its HR department, or more precisely performed HR activities. The emphasis placed on them
has been increasing from year to year, required performance, success and achievement of set
goals (Jenkins, 2009; Saxena, Jain, 2012). For this reason, the importance of a relatively new
discipline, namely HR marketing, has been increasing (Martin et al., 2011; Ng et al., 2010).
Hana Urbancová, Monika Hudáková
ISSN 2071-789X
RECENT ISSUES IN ECONOMIC DEVELOPMENT
Economics & Sociology, Vol. 10, No. 4, 2017
43
In connection with the aforementioned, the fundamental task of HR marketing can be
formulated, it means to ensure and promote developing a company’s good reputation thanks
to which the organization can differentiate from its competitors and thus to increase its
attractiveness as an employer.
On the one hand, HR marketing focuses on current employees to motivate and retain
them in the organization (Hitka et al., 2015; Love and Singh, 2011). On the other hand, its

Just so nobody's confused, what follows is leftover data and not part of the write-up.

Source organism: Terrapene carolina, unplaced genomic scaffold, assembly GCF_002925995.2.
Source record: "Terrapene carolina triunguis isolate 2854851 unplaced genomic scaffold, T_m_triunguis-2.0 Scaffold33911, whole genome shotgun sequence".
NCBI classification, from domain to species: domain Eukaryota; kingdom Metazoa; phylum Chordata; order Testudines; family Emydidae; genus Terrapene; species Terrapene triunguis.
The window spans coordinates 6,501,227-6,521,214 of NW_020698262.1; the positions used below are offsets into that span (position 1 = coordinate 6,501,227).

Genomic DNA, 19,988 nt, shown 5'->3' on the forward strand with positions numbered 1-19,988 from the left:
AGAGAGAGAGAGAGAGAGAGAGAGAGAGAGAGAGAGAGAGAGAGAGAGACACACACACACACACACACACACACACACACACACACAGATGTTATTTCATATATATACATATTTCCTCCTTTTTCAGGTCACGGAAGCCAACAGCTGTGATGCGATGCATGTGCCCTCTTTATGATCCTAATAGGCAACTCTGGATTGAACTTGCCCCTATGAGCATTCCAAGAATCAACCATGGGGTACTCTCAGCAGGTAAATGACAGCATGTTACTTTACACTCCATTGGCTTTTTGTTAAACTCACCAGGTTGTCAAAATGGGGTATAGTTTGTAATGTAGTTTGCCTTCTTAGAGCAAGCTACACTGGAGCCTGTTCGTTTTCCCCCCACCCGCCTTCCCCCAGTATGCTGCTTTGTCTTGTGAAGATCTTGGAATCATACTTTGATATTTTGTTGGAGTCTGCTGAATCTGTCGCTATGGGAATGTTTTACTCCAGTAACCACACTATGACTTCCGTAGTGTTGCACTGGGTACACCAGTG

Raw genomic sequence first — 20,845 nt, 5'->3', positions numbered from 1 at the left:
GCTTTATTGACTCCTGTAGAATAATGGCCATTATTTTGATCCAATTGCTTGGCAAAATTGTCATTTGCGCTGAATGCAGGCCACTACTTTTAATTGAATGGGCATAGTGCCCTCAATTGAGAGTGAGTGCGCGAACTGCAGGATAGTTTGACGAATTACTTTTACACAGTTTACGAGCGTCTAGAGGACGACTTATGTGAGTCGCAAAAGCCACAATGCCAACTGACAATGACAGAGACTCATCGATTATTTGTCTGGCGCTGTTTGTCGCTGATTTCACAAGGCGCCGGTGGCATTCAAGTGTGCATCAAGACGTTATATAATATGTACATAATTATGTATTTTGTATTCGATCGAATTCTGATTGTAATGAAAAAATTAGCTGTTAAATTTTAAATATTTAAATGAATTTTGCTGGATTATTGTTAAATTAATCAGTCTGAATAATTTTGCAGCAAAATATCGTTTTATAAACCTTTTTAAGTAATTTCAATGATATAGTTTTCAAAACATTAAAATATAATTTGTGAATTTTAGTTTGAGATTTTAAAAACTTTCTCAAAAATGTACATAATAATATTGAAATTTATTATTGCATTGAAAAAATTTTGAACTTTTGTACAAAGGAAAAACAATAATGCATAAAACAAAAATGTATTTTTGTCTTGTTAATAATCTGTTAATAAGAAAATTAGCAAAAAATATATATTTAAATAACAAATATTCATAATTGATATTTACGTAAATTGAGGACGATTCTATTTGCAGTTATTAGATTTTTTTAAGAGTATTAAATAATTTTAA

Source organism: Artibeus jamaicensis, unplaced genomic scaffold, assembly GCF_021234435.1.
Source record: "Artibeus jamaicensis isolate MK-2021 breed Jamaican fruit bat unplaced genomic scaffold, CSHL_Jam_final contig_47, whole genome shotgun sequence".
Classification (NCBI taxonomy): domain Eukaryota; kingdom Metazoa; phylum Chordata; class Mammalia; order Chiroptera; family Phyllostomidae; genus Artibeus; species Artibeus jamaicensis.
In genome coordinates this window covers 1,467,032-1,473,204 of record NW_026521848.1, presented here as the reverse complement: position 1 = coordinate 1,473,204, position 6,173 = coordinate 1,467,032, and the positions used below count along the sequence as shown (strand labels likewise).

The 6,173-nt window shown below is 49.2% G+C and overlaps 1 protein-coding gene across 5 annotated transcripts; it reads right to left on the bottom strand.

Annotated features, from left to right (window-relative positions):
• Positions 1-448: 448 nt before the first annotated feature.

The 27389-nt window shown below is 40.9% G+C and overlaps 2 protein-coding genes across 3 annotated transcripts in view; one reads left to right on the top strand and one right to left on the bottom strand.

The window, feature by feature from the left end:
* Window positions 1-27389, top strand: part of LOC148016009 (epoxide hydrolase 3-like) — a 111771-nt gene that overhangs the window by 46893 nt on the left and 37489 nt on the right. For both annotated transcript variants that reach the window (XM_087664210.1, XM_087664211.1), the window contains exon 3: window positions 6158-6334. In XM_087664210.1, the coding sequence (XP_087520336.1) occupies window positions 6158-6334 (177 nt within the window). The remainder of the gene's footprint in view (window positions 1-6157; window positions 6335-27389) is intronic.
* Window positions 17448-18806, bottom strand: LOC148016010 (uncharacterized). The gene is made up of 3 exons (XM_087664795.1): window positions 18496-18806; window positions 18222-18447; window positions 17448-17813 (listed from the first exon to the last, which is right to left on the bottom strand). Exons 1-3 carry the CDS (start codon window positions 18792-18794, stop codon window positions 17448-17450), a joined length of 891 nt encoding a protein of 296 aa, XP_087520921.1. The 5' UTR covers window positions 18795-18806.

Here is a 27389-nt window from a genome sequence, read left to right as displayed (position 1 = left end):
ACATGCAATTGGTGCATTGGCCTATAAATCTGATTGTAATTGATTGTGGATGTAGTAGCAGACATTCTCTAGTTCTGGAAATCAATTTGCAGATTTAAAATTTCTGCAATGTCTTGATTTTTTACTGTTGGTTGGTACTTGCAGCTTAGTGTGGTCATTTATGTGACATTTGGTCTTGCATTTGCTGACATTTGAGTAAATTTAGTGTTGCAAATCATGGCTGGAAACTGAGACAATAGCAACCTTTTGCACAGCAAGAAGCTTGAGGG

objects of interest are potential employees, when it is necessary to target and approach
a particular group in an appropriate manner and then to win them for the organization
(Archana et al., 2014; Woźniak, 2015). Thanks to the war for talents, which is currently
taking place, the organization’s approach and its attractiveness are crucial (Hershatter and
Epstein, 2010). As a matter of fact, employees do not want to identify themselves only with
the job, but also with their employer.
Nevertheless, effective HR marketing includes much more than just the ability to
make the employer more attractive and to create a pleasant working environment (HR Forum,
2016). Ideally, the strategy of HR marketing should be incorporated and respected in all other
activities of human resources management. HR marketing is not only one of the elements of
human resources policy, nor only a tool of the HR department. It is a basis for building
relationships with employees, these relationships being based on a particular system,
investment and mutual approval and consent (Aggerholm et al., 2011).
However, it is necessary to point out that despite the growing importance of human